Brown Bats and Tiger Beetles

Brown Bats and Tiger Beetles
Tiger Beetle Cicindela oregona in Arizona desert

One of the challenges in the natural world is keeping a balance between predators and victims. If predators have a foolproof method of locating their prey, they will eventually wipe out their food population, and the predators will die. That means victims must have some method of avoiding predation. Harlan Gough, a conservation entomologist at the U.S. Fish and Wildlife Service, has done some amazing experiments with brown bats and tiger beetles.

When Gough placed brown bats and tiger beetles into a cage together, the bats ate all of the tiger beetles. In the wild, this doesn’t happen because tiger beetles have a way of mimicking an insect known as a tiger moth. Tiger moths live in the same areas as tiger beetles, but bats don’t eat them because they have a foul taste. Dr. Gough found that tiger beetles can emit the same clicks as tiger moths when they sense predatory bats. They pull their forewings into the path of their beating hind wings, creating a high-pitched click similar to the tiger moth’s sound.

In the natural world, all living things have one or more methods to avoid predators. It may be smell or sight, but this may be the first case of using sound to deter predation. Realize that all of this happens at night when ultrasonics are more useful than sight and smell. No prey survival methods are 100% sure, so predators can still survive, especially when the food source is injured or sick.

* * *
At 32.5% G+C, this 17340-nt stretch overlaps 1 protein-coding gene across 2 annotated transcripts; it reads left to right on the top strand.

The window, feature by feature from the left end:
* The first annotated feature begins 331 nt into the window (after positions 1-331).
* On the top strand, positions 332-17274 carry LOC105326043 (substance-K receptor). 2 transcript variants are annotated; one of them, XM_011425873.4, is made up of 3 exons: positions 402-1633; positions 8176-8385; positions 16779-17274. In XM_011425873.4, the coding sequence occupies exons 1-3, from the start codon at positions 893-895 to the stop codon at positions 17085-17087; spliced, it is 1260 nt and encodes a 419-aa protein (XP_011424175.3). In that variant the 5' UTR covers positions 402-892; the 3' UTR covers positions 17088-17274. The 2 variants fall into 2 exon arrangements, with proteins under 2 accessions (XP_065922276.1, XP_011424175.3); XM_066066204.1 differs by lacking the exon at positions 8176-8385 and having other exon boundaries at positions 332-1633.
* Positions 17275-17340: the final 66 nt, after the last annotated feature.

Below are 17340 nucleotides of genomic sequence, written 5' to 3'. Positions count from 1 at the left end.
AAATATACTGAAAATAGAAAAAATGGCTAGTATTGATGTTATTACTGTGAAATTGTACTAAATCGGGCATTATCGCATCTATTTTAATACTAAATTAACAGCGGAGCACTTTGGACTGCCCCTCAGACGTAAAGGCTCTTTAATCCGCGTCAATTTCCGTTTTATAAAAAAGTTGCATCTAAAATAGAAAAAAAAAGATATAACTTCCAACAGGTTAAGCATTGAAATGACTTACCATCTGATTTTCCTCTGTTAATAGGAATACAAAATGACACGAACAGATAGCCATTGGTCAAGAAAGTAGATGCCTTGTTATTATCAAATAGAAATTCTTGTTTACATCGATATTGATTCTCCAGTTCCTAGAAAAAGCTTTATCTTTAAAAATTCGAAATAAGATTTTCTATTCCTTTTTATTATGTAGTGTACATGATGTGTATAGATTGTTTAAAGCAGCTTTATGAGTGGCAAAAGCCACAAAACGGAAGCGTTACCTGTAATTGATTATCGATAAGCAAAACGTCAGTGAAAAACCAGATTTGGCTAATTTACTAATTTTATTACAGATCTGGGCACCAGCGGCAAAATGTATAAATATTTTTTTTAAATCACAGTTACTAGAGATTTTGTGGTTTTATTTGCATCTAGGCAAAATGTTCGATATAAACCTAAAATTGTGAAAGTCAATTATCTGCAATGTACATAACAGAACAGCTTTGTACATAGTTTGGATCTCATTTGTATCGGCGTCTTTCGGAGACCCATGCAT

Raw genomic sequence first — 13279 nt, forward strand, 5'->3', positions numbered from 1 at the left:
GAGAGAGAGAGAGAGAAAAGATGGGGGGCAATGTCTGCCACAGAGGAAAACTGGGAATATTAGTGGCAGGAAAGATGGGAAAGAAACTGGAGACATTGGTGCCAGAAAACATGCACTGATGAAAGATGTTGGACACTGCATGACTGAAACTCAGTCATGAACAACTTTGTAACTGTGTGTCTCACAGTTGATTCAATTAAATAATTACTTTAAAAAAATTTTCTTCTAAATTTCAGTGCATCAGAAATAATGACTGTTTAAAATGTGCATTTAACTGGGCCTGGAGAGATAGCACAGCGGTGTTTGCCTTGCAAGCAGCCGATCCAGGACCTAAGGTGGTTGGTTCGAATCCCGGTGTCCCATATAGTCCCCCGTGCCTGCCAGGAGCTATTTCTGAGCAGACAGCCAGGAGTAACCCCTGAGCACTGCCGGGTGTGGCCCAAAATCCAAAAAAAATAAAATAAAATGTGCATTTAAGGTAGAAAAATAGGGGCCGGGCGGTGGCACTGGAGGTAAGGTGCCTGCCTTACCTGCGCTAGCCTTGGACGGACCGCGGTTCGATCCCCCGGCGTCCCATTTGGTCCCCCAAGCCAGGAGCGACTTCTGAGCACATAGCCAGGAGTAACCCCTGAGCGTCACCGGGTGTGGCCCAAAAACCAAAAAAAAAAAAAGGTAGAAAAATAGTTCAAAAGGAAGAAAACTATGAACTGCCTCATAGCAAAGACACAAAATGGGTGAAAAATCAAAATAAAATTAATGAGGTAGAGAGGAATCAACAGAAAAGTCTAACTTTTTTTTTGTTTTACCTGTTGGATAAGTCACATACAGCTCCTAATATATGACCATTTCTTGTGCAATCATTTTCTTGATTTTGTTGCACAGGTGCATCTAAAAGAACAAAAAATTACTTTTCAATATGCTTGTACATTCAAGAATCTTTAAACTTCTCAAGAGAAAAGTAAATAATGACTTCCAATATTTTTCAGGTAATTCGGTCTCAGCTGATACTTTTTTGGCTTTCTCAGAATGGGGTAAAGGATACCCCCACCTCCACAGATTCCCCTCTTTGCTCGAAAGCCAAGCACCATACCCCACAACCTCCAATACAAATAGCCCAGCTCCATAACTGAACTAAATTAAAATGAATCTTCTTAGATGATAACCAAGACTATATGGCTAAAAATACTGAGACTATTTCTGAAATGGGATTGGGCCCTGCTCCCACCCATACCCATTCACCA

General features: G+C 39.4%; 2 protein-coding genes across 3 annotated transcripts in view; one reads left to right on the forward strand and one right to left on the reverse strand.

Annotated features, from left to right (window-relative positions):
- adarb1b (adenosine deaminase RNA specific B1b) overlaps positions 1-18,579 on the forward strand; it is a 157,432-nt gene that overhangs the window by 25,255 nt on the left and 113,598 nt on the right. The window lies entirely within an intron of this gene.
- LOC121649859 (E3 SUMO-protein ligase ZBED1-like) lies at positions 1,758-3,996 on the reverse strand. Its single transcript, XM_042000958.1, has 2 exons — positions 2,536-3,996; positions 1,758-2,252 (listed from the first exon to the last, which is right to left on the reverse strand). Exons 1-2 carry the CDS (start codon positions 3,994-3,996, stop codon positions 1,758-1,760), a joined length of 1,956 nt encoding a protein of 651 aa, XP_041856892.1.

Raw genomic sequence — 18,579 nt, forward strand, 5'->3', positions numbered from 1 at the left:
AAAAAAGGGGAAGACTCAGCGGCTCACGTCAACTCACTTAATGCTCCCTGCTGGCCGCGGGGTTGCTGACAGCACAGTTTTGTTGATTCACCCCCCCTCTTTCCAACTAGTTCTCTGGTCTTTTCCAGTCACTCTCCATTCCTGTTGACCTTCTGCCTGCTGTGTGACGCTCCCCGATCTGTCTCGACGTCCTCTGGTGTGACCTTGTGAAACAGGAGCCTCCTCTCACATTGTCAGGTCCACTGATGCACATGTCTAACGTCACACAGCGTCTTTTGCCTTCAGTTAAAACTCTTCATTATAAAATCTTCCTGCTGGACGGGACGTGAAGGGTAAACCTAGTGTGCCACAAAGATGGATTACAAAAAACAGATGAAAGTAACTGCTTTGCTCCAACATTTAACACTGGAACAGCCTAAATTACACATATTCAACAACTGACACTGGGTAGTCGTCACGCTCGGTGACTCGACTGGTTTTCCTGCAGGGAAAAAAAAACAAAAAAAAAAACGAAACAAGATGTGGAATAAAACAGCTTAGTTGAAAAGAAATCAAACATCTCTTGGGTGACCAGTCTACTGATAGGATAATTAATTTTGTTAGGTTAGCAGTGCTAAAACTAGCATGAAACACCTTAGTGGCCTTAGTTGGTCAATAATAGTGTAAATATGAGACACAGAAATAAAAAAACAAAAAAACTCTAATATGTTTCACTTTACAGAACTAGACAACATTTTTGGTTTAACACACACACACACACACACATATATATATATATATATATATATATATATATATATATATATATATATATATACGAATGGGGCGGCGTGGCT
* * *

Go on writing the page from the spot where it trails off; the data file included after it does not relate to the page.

We suggest that this case of brown bats and tiger beetles is another instance where there are too many variables to assign to chance. Having tiger moths with bad taste living in the same Arizona desert with tiger beetles seems more likely to be a planned and designed system than a series of accidents. The statement in Romans 1:20 that “we can know there is a God through the things He has made” seems to be supported again as we learn more about the functioning of the natural world.

— John N. Clayton © 2024

Reference: Science News, June 15, 2024, page 11.